An alternative would be to include a wider range of people, principally employees or business associates of the organisation. We could do that, but as I said earlier, it would amount to using a sledgehammer to crack a nut and could undermine the fundamental principle that directors and limited liability partners are responsible. Those are the key issues, and I hope that the Committee will accept the clause.

Question put and agreed to.

Clause 12 ordered to stand part of the Bill.

Clause 13

Proceedings for offences under Part I

Question proposed, That the clause stand part of the Bill.

Mr. Fabricant: I wholly welcome the clause, particularly paragraph (b). My point relates not so much to the clause as to consistency in the Bill. The Minister argued powerfully against accepting our amendment to clause 6, under which there would be the right of appeal to the Secretary of State to extend the period during—

The Chairman: Order. We are not discussing clause 6. There are 30 words in clause 13. It is very narrow and I ask the hon. Gentleman to stick to it.

9 pm

Mr. Fabricant: I shall take your advice Mr O'Brien. Why, when the Minister argued cogently in relation to another clause that the same thing would not be appropriate, is it considered appropriate in clause 13(b) to create a right of appeal under which an organisation other than a local authority or a constable can initiate proceedings but must make the appeal—I use the word in the broad, rather than the legal sense—to the Attorney-General?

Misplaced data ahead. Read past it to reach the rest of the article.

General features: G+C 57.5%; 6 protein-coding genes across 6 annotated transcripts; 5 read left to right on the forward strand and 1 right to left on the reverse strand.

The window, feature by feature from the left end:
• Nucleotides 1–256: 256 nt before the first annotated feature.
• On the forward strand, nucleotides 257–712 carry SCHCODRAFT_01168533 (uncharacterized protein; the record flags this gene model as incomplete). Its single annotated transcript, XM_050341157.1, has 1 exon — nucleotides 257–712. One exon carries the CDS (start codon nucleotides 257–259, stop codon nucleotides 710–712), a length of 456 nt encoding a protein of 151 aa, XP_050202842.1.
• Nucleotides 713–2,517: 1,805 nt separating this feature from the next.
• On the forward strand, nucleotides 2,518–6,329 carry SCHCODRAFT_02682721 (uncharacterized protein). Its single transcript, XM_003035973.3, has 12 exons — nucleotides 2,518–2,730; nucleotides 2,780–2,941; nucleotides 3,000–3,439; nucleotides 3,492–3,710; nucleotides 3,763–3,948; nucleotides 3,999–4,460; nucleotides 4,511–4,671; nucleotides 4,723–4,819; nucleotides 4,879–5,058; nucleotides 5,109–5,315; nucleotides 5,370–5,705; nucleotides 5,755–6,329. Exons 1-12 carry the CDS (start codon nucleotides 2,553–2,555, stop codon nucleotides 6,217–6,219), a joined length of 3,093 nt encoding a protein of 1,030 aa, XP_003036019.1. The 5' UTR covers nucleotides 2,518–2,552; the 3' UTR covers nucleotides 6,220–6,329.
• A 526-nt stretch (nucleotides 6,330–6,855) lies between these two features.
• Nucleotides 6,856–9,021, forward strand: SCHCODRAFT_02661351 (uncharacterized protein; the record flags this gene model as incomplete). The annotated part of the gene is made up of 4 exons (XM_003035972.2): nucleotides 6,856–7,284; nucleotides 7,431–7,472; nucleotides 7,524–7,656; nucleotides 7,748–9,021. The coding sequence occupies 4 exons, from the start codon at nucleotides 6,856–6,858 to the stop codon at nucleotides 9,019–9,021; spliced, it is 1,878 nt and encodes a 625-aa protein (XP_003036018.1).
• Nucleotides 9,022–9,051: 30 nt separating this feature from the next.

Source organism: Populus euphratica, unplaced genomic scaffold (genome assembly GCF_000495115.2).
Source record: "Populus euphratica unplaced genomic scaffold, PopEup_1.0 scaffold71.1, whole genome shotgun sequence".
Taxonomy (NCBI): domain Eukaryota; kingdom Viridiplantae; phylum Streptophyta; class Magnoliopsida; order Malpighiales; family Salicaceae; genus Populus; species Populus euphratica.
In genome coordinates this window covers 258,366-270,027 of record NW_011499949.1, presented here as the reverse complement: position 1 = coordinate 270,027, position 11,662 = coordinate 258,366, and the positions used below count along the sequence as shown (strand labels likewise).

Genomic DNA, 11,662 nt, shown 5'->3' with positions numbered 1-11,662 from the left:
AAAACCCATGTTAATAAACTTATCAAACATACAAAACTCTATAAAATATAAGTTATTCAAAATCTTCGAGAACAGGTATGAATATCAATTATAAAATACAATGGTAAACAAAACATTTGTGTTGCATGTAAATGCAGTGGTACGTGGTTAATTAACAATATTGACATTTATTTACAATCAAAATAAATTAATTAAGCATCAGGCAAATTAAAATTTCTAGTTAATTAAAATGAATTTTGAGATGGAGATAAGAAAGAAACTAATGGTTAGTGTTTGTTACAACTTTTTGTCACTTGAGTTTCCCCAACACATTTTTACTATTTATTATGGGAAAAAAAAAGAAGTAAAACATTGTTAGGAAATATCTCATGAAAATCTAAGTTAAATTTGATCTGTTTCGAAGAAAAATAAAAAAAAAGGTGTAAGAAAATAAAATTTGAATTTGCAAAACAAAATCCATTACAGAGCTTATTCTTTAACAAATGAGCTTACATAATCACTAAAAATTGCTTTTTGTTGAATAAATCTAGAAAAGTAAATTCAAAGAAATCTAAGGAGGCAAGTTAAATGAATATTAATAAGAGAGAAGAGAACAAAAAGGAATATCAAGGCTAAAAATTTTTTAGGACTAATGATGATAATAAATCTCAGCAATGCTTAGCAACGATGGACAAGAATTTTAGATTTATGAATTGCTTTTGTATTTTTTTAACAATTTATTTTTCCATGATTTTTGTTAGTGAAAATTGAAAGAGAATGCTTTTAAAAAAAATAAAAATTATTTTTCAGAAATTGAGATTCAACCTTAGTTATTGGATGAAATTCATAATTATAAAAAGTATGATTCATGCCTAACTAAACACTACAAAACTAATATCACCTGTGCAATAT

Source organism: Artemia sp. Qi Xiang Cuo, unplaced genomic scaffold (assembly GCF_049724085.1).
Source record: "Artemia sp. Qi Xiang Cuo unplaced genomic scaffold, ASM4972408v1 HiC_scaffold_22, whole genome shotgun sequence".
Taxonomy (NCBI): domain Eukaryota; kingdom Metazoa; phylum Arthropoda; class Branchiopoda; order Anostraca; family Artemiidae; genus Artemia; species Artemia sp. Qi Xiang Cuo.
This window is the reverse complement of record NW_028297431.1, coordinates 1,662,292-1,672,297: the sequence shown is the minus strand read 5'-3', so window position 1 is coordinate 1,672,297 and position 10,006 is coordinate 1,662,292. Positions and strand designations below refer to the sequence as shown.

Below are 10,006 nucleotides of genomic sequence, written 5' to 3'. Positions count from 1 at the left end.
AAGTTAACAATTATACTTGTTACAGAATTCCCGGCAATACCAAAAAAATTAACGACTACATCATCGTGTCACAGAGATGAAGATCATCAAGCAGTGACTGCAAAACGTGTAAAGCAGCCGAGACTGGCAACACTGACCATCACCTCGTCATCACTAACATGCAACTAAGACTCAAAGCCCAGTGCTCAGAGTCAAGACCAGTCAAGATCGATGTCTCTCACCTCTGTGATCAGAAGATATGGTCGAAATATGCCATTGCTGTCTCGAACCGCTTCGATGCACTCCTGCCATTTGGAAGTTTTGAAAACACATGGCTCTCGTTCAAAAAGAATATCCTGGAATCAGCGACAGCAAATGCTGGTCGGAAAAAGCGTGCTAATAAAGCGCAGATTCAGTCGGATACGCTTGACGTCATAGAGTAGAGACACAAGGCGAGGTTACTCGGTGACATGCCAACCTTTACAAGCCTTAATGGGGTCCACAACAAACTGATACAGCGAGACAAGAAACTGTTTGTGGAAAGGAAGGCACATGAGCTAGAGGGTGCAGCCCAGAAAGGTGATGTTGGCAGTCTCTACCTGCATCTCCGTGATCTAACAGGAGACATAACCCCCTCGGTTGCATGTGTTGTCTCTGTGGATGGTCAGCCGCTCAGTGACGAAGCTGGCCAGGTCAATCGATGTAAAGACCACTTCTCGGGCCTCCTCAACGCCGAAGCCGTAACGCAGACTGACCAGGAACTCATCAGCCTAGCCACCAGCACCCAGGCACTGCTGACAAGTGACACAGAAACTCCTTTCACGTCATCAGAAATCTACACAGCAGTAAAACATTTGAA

Mr. Charles Clarke: The reason is straightforward. The purpose of the clause will be even more straightforward in just a second.

Mr. Simpson: The Minister is on his own.

Mr. Clarke: We in this Government are never on our own. We are strongly supported by our officials whom I applaud greatly for the work they have done throughout the Committee. The Opposition will not succeed in their efforts to divide us.

Mr. Bercow: Can the Minister confirm that a piece of paper has wafted down to him from which he is now benefiting?

Mr. Clarke: I can confirm two things. First, a piece of paper wafted down to me before this sitting even started from which I have benefited while presenting my views to the Committee. Secondly, in response to a question another piece of paper wafted down to me to help me elaborate my arguments in a way that I hope will be convincing to the Committee. I am happy to share with the Committee the contents of the first piece of paper.